New "Nation's Report Card" Shows NCLB is Working for All Students
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The results from the newest Report Card are in and the news is outstanding. Three years ago, our country made a commitment that no child would be left behind. The 2004 National Assessment of Educational Progress (NAEP) Long-Term Trends in Academic Progress, also known as the Nation's Report Card, has been administered using the same exact test in reading and mathematics for over 30 years. The 2004 Report Card is evidence that No Child Left Behind is working and is helping to raise the achievement of young students of every race and from every type of family background. And the achievement gap that has persisted for decades in the younger years between minorities and whites has shrunk to its smallest size in history.

No Child Left Behind is Working
Progress on the Report Card before 1999 was incremental, with student achievement changing a couple of points at a time in either direction. In the last five years, our nation's kids—and minority students in particular—have made some of the greatest gains in the report's history with the score jumping an unprecedented seven points to 219, by far the highest score ever. In fact, more than half of the progress in reading seen in the Report Card's 30-plus year history was made in the last five years. For example:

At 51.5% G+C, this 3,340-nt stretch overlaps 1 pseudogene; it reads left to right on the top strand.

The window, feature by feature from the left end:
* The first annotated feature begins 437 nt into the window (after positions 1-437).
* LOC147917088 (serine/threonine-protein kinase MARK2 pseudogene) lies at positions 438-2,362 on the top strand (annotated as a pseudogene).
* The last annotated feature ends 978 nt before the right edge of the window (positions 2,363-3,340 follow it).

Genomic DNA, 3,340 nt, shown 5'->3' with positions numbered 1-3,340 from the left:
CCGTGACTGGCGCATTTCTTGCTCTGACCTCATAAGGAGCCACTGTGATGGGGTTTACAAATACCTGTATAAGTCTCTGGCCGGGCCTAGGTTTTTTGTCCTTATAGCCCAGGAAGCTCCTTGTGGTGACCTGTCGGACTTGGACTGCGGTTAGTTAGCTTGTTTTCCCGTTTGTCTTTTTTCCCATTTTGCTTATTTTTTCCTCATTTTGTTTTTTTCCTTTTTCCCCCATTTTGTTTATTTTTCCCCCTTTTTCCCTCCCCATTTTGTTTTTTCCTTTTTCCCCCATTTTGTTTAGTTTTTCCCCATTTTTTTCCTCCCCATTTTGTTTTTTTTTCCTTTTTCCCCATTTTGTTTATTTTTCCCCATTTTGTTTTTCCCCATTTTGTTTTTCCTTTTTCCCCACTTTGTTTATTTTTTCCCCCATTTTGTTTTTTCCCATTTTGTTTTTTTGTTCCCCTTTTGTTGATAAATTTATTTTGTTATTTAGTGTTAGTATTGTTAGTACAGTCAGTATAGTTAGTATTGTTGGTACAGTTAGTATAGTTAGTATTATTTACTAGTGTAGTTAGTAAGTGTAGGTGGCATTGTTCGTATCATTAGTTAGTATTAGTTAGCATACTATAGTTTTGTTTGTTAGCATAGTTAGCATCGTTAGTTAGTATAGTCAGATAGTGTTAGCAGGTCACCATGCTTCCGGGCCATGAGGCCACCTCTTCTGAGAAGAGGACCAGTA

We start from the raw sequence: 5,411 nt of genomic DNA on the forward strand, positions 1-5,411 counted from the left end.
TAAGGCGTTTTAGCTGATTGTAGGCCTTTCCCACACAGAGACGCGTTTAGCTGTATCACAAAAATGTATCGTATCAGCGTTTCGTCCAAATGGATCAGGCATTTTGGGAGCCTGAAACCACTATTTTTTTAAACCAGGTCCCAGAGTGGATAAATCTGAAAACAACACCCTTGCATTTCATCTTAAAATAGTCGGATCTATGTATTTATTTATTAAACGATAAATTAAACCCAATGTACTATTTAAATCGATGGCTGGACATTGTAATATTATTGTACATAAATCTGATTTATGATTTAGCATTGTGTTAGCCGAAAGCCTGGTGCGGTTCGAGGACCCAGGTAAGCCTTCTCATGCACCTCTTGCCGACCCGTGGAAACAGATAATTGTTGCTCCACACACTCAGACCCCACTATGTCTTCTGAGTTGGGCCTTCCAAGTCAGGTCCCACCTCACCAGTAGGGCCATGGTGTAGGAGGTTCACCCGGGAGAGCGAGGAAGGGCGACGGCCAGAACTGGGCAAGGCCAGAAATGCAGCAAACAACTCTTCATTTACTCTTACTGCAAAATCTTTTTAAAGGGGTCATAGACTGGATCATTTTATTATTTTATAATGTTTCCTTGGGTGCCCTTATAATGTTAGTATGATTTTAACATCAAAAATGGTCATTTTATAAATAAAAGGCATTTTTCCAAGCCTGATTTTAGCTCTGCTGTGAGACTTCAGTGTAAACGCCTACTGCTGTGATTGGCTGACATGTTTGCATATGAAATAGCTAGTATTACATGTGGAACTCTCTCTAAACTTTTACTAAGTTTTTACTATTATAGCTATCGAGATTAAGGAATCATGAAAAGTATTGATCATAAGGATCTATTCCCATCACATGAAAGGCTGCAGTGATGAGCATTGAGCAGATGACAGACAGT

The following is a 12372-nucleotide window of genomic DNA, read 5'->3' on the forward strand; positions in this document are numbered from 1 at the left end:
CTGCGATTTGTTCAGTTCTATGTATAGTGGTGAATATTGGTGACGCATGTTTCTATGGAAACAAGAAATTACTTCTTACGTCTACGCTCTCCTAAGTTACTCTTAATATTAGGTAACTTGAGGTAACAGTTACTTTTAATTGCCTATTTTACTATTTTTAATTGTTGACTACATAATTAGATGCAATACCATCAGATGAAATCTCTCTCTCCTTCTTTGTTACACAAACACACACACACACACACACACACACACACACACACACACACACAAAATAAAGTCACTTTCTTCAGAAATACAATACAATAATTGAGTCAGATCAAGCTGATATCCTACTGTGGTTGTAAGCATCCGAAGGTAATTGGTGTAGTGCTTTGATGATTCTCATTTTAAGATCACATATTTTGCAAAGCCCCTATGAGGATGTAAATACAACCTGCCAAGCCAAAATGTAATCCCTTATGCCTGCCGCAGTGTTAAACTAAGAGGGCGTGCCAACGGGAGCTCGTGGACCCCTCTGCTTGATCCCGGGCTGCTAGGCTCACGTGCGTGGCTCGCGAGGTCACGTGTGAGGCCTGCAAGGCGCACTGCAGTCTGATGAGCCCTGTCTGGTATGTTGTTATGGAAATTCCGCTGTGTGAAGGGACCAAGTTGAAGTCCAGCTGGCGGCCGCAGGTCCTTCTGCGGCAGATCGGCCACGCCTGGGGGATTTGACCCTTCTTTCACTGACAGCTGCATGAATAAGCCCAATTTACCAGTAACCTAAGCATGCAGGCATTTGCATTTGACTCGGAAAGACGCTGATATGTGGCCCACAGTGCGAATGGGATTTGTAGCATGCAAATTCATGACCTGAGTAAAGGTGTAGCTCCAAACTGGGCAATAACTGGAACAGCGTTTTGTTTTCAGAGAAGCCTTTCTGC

African-American Achievement on the Rise
With NCLB, we became the first nation to ever promise a quality education for all students and today we're seeing the results of that promise as African-American elementary school students posted all-time best scores in both reading and math.

Hispanic Achievement on the Rise
We're also seeing the results of the NCLB promise in increased achievement by Hispanic students:

America's Achievement Gap is Closing
This year's Report Card shows achievement is rising across the country at the same time that America's achievement gap is also closing. Nine-year-old minority students have done especially well in the last five years.

We still have work to do, especially in our nation's high schools.
We are at the beginning of the mission and certainly have room for improvement, particularly at the high school level. We must support older students with the same can-do attitude that helped their younger peers.

Full results of the Long-Term Trend NAEP can be found at:

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Last Modified: 10/19/2005